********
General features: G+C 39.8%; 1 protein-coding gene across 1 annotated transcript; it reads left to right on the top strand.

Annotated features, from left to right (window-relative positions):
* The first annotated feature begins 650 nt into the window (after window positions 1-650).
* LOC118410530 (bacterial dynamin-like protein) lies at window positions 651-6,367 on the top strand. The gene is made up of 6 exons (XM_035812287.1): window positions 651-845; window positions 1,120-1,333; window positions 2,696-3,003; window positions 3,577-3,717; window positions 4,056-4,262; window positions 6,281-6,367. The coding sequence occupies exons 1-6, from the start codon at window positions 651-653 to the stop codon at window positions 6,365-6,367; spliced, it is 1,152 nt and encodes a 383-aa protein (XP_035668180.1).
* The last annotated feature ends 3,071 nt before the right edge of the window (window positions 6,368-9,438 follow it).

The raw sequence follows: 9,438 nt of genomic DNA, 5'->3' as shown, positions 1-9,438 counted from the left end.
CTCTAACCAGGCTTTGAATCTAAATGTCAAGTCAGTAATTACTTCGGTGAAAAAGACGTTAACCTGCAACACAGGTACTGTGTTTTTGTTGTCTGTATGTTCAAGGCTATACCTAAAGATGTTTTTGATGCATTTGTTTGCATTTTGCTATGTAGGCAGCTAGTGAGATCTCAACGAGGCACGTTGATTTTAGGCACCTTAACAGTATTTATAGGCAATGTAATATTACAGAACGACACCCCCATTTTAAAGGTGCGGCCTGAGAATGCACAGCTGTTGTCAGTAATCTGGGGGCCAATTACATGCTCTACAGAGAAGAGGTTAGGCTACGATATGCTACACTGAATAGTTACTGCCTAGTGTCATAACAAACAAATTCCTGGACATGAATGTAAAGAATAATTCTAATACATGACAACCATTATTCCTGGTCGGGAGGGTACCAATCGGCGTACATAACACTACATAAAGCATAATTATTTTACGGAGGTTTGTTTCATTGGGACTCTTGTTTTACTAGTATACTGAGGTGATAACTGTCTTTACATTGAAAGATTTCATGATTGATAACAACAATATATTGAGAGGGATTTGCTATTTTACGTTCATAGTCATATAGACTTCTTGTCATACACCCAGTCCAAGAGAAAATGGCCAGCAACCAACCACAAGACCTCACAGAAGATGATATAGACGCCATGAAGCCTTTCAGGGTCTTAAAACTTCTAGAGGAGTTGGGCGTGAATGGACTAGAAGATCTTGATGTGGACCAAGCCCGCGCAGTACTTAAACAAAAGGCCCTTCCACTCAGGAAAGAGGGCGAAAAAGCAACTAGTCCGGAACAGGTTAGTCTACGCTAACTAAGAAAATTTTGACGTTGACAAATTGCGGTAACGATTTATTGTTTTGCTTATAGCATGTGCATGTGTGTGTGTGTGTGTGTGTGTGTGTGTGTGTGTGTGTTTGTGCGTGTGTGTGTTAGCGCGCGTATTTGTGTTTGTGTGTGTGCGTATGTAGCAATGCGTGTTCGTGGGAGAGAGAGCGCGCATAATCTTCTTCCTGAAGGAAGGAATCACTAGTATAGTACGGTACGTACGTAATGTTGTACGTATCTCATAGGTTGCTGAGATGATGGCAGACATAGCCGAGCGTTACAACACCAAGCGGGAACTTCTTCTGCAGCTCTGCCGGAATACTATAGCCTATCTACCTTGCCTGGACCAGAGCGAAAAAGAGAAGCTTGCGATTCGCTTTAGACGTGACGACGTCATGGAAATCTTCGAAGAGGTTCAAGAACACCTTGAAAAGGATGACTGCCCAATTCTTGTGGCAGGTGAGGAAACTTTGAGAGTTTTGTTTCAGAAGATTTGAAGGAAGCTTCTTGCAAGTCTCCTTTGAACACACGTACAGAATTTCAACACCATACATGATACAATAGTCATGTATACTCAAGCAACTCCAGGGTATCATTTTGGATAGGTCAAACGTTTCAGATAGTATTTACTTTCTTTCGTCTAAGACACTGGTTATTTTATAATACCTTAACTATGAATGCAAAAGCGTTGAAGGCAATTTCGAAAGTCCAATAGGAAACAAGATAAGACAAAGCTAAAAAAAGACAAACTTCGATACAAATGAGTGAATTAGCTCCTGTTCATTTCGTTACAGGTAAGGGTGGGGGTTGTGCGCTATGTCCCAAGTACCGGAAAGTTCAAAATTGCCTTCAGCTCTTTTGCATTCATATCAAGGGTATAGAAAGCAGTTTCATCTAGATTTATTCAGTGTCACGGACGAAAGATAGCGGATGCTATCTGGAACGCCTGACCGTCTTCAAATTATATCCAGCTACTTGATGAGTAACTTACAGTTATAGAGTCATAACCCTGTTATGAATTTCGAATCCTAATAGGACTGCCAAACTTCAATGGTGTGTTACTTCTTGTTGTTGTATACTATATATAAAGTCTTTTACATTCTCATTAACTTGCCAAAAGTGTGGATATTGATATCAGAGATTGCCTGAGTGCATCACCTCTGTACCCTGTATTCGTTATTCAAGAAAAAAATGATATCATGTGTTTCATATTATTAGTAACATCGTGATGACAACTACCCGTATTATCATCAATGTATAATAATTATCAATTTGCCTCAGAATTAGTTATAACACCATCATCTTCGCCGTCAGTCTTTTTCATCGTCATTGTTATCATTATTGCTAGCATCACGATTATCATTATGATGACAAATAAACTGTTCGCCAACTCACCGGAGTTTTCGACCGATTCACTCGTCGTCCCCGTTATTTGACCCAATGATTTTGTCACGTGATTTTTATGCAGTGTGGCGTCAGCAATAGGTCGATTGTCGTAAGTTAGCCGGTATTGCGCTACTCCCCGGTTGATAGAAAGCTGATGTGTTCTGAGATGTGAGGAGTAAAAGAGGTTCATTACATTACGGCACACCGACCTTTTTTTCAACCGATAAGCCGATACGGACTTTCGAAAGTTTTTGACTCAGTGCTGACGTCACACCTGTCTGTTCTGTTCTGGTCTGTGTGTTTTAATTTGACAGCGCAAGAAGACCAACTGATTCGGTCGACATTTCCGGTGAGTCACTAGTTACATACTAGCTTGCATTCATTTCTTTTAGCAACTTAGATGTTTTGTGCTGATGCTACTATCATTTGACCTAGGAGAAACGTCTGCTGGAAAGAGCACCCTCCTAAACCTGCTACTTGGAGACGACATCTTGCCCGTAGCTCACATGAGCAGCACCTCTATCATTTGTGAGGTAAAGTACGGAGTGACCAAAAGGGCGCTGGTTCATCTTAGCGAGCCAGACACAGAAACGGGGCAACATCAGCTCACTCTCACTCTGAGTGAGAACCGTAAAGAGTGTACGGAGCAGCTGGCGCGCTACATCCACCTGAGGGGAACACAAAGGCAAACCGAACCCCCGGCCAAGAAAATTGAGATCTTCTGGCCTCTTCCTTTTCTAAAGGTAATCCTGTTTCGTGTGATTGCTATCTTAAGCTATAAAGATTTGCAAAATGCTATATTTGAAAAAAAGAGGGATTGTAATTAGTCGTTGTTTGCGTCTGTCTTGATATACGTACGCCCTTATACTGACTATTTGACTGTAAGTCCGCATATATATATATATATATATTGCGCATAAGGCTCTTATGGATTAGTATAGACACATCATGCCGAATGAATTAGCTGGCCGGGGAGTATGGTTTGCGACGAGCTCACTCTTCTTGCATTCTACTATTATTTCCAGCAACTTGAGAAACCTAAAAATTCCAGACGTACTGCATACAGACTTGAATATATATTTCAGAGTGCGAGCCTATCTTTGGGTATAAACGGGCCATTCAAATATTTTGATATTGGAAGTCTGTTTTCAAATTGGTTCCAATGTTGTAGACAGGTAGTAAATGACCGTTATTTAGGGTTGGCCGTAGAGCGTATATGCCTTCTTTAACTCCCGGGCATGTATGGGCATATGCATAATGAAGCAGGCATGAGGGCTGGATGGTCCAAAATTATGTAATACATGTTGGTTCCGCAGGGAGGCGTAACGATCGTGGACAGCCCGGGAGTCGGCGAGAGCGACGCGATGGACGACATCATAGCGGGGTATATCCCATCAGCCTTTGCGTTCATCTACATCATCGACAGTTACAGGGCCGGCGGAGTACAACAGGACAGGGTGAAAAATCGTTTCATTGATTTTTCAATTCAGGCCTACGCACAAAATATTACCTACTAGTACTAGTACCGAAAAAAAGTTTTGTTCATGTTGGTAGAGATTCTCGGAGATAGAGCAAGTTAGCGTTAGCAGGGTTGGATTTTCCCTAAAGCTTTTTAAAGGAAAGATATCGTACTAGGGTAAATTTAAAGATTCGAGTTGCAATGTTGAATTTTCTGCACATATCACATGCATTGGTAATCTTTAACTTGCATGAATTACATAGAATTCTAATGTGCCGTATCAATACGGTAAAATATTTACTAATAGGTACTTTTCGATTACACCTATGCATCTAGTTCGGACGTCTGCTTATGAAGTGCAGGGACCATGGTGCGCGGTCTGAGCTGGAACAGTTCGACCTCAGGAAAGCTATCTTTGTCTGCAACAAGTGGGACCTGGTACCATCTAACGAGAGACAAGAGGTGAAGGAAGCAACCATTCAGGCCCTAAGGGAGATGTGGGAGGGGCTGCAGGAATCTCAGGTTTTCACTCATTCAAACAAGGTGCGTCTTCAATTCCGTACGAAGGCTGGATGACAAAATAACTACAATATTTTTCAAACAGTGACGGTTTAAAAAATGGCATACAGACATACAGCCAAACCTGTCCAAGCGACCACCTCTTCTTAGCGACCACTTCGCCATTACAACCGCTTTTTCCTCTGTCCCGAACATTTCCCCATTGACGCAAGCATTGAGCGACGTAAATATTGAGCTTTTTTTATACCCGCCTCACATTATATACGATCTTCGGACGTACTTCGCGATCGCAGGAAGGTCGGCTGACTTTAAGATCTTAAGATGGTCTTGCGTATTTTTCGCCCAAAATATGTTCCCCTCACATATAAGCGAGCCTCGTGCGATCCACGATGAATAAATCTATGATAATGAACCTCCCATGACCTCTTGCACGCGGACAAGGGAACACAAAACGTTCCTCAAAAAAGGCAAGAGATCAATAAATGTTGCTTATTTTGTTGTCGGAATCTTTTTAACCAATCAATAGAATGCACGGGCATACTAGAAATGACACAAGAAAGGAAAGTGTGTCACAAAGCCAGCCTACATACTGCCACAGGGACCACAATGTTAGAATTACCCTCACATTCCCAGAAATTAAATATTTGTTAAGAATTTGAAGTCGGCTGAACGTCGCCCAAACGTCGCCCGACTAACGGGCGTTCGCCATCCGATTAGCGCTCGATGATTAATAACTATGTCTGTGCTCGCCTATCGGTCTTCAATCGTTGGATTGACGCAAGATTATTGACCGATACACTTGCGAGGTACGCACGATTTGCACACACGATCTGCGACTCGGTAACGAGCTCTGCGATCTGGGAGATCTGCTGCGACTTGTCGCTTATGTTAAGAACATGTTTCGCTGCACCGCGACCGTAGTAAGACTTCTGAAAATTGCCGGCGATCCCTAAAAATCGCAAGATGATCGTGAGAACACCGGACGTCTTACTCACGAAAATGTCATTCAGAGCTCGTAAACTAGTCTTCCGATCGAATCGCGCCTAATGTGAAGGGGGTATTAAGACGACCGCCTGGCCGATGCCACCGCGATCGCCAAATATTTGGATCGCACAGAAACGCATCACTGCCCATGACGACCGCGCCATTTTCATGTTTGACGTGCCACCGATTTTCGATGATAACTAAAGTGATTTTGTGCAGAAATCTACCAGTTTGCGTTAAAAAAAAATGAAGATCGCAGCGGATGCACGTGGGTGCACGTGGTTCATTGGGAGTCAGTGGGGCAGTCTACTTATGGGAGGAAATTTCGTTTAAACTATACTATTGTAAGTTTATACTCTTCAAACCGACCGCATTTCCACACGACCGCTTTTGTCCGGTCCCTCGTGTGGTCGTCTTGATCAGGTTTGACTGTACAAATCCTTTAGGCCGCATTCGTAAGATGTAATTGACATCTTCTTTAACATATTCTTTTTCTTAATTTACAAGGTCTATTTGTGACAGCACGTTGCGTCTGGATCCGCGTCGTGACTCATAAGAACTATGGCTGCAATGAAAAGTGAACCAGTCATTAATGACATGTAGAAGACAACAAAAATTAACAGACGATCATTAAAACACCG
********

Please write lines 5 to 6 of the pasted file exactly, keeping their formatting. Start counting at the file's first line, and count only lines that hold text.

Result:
* The last annotated feature ends 3,071 nt before the right edge of the window (window positions 6,368-9,438 follow it).

The raw sequence follows: 9,438 nt of genomic DNA, 5'->3' as shown, positions 1-9,438 counted from the left end.